In the process of making art any time one tries to diverge from the norm one is taking a risk even greater than the risk of attempting to make what is referred to as “art.” Melbourne based musician Tom Norton has attempted just such a feat on his first foray into solo recording under the moniker Galaxy Hop. Norton is the former drummer of the band Citizen Sex. While spending a summer living in Germany with Citizen Sex, Norton became interested in the ever-prevalent electronic music scene. This interest traveled back to Melbourne with him and inspired him to build a studio in the “Granny flat” or what Americans would refer to as a “mother-in-law suite” in his home. It was here that he recorded his debut solo EP Saz Attacks.
Saz Attacks is entirely instrumental save for a single track of shyly poetic monotone verse. All four of the EP’s tracks use a simple drum track and bass loop to maintain the structure, though lap steel takes center stage as the main instrument. And though the influence of electronic music was the catalyst for this EP, it is about as far away from German techno as Germany is from Wyoming.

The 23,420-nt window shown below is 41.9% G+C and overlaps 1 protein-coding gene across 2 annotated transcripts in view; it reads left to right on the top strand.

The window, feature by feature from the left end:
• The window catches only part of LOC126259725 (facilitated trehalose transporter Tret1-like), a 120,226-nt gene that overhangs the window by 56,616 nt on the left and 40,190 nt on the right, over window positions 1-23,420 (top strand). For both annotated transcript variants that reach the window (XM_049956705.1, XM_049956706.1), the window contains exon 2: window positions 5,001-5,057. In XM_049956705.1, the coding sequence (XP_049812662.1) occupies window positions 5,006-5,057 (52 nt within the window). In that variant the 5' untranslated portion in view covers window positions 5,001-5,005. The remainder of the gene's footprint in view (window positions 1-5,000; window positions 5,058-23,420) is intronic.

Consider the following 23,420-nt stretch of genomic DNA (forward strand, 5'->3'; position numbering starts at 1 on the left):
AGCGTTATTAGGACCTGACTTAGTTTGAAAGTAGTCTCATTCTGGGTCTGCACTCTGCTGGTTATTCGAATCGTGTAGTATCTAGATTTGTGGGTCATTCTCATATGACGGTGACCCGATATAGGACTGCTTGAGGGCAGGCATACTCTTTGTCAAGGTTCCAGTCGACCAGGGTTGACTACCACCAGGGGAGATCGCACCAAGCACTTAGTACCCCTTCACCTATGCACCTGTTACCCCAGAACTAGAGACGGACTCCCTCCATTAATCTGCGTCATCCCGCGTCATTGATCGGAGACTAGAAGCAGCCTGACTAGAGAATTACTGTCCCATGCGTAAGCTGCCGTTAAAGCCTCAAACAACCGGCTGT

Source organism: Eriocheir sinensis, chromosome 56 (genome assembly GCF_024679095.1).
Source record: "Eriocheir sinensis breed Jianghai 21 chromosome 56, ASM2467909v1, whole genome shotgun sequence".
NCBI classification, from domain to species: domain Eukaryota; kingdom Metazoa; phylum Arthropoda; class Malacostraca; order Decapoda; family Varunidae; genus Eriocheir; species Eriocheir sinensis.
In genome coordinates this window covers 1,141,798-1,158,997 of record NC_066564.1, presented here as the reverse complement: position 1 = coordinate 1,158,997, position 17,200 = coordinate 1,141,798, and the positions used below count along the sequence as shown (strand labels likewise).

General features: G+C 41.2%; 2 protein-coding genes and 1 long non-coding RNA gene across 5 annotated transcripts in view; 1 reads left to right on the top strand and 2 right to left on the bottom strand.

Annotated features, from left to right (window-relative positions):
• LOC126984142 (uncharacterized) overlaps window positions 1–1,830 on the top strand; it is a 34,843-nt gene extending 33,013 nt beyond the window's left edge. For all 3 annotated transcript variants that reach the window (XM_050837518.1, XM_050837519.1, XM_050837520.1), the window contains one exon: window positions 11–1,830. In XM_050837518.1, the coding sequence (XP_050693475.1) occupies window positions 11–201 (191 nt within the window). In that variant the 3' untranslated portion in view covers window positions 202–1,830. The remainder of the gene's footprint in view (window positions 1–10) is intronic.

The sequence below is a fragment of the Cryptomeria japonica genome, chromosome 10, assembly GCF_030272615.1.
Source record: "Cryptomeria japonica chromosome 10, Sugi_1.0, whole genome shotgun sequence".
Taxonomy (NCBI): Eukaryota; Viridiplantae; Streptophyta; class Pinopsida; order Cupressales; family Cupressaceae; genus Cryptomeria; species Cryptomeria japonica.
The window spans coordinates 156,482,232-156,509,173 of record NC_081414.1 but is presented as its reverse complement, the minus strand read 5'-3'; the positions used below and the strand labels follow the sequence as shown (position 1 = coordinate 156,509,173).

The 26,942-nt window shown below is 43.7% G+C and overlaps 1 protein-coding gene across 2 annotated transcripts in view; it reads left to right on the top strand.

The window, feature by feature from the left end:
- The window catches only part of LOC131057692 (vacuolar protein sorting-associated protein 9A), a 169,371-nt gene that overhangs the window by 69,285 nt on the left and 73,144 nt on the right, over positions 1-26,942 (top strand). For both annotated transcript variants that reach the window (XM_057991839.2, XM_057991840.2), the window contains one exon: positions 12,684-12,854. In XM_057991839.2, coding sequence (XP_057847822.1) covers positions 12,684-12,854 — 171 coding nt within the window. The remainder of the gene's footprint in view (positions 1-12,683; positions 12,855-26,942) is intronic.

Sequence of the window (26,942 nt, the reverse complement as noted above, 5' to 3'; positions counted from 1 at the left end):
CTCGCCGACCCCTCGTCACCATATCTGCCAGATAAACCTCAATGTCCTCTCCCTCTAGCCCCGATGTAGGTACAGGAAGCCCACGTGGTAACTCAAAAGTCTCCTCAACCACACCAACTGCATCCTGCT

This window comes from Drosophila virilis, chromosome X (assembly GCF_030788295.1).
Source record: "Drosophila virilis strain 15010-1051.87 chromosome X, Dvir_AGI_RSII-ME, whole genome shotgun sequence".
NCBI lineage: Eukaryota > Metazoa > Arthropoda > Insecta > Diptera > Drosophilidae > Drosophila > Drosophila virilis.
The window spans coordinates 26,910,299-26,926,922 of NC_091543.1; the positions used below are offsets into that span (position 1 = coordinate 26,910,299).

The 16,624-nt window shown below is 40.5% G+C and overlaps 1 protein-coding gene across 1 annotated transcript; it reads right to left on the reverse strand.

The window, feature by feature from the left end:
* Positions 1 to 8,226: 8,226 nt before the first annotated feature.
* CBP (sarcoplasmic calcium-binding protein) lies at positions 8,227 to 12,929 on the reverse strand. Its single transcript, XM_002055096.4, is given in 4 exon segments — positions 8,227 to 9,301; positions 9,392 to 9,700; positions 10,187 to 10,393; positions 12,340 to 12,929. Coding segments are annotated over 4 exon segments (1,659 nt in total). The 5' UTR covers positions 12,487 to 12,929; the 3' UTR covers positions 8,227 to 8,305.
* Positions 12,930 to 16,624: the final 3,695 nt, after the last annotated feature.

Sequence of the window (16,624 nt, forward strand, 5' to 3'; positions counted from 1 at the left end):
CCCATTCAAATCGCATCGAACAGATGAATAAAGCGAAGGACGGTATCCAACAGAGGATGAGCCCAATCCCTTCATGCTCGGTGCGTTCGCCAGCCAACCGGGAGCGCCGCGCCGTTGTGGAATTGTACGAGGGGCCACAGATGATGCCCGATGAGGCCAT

It takes a few spins to get into Saz Attacks, though once you’re in you’re in. The opener “Lunch Deal” is a lurching of mellow and melodic lap steel. It is simple and soothing, and the lap steel feels rhythmically more influenced by old cowboy on the prairie harmonica than anything else. This is followed by the Skiffle and sitar influenced rocker “Chew.”
Next the title track picks up the pace with a bluesy Middle Eastern folk feel that flows along nicely and has a head bobbing catchiness to it. On “Ramjet” Norton changes up the feel turning the lap steel into a jam-sessionable worthy instrument. This is also where the spoken word comes in, which seems a bit intrusive only because it is here where the bass begins to thump, and the drum loop becomes noticeable. The final track “Krautfingers” is an up-tempo jam session.
With Saz Attacks Tom Norton is still in the beginning stages of making something that is new and exciting. However Norton still has a lot of growing to do. As good as these few songs are for what they are, one can’t help but think what they could grow into when fleshed out and reworked.
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